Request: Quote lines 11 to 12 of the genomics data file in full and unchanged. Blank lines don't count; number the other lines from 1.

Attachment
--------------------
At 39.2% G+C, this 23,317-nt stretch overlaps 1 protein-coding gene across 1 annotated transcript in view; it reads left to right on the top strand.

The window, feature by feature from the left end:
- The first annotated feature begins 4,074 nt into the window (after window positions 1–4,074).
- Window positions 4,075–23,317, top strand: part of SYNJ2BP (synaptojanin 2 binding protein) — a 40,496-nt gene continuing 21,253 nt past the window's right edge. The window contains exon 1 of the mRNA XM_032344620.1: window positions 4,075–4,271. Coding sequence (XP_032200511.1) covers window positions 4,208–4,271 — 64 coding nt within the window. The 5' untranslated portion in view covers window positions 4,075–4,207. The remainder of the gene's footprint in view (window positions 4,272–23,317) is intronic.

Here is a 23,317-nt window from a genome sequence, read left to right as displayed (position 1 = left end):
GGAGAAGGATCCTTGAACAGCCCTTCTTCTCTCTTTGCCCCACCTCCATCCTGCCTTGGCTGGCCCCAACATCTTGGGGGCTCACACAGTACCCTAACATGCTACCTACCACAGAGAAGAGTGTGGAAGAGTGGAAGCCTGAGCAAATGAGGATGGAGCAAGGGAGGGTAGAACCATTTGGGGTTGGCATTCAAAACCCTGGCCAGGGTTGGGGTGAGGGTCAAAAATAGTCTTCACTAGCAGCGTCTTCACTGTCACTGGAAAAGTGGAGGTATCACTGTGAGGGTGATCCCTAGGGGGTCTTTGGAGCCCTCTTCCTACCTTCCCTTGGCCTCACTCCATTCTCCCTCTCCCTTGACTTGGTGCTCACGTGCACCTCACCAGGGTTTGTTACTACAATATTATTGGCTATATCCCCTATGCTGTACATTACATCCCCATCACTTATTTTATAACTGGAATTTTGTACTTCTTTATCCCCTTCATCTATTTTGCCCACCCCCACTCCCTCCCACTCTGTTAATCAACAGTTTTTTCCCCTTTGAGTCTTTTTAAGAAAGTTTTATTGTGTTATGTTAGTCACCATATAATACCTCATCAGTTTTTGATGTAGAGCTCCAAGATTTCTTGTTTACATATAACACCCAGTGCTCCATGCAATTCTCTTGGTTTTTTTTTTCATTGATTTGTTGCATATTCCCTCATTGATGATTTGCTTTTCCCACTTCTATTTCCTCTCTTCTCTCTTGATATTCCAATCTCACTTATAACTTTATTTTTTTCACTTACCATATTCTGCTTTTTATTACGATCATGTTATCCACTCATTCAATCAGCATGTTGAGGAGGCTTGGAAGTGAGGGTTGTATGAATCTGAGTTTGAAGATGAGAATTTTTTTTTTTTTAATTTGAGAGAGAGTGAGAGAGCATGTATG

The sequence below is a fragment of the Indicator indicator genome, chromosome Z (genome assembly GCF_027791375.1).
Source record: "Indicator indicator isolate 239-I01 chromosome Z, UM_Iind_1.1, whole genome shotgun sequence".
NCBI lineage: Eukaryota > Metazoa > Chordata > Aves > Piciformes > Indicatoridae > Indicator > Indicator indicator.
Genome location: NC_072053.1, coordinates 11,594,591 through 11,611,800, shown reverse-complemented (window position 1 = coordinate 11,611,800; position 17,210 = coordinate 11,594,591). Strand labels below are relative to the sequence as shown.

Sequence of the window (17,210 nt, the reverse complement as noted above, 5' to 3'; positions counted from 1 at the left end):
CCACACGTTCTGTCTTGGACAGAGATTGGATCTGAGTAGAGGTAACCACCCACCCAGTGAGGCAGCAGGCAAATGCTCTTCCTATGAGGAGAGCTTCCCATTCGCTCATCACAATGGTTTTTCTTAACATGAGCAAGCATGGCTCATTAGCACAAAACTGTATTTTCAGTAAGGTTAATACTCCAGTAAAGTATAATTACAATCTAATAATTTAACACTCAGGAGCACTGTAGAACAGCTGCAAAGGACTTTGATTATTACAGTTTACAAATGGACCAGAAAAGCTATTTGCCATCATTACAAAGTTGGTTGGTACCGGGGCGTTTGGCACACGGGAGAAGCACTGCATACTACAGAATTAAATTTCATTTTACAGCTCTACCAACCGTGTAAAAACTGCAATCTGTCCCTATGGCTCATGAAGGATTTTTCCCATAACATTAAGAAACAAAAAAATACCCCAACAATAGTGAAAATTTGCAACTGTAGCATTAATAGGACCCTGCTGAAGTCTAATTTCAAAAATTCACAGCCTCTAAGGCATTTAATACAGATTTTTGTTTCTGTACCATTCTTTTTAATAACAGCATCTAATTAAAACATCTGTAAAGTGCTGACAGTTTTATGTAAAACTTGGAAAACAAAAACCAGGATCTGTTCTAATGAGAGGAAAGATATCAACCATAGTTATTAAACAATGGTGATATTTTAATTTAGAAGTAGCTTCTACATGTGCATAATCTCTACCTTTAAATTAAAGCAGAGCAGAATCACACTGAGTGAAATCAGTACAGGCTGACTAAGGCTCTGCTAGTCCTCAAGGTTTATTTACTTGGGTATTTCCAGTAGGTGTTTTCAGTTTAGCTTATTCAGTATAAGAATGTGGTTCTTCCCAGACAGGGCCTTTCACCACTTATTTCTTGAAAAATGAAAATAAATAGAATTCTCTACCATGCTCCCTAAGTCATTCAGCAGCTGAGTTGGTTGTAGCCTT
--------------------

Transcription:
Sequence of the window (17,210 nt, the reverse complement as noted above, 5' to 3'; positions counted from 1 at the left end):
CCACACGTTCTGTCTTGGACAGAGATTGGATCTGAGTAGAGGTAACCACCCACCCAGTGAGGCAGCAGGCAAATGCTCTTCCTATGAGGAGAGCTTCCCATTCGCTCATCACAATGGTTTTTCTTAACATGAGCAAGCATGGCTCATTAGCACAAAACTGTATTTTCAGTAAGGTTAATACTCCAGTAAAGTATAATTACAATCTAATAATTTAACACTCAGGAGCACTGTAGAACAGCTGCAAAGGACTTTGATTATTACAGTTTACAAATGGACCAGAAAAGCTATTTGCCATCATTACAAAGTTGGTTGGTACCGGGGCGTTTGGCACACGGGAGAAGCACTGCATACTACAGAATTAAATTTCATTTTACAGCTCTACCAACCGTGTAAAAACTGCAATCTGTCCCTATGGCTCATGAAGGATTTTTCCCATAACATTAAGAAACAAAAAAATACCCCAACAATAGTGAAAATTTGCAACTGTAGCATTAATAGGACCCTGCTGAAGTCTAATTTCAAAAATTCACAGCCTCTAAGGCATTTAATACAGATTTTTGTTTCTGTACCATTCTTTTTAATAACAGCATCTAATTAAAACATCTGTAAAGTGCTGACAGTTTTATGTAAAACTTGGAAAACAAAAACCAGGATCTGTTCTAATGAGAGGAAAGATATCAACCATAGTTATTAAACAATGGTGATATTTTAATTTAGAAGTAGCTTCTACATGTGCATAATCTCTACCTTTAAATTAAAGCAGAGCAGAATCACACTGAGTGAAATCAGTACAGGCTGACTAAGGCTCTGCTAGTCCTCAAGGTTTATTTACTTGGGTATTTCCAGTAGGTGTTTTCAGTTTAGCTTATTCAGTATAAGAATGTGGTTCTTCCCAGACAGGGCCTTTCACCACTTATTTCTTGAAAAATGAAAATAAATAGAATTCTCTACCATGCTCCCTAAGTCATTCAGCAGCTGAGTTGGTTGTAGCCTT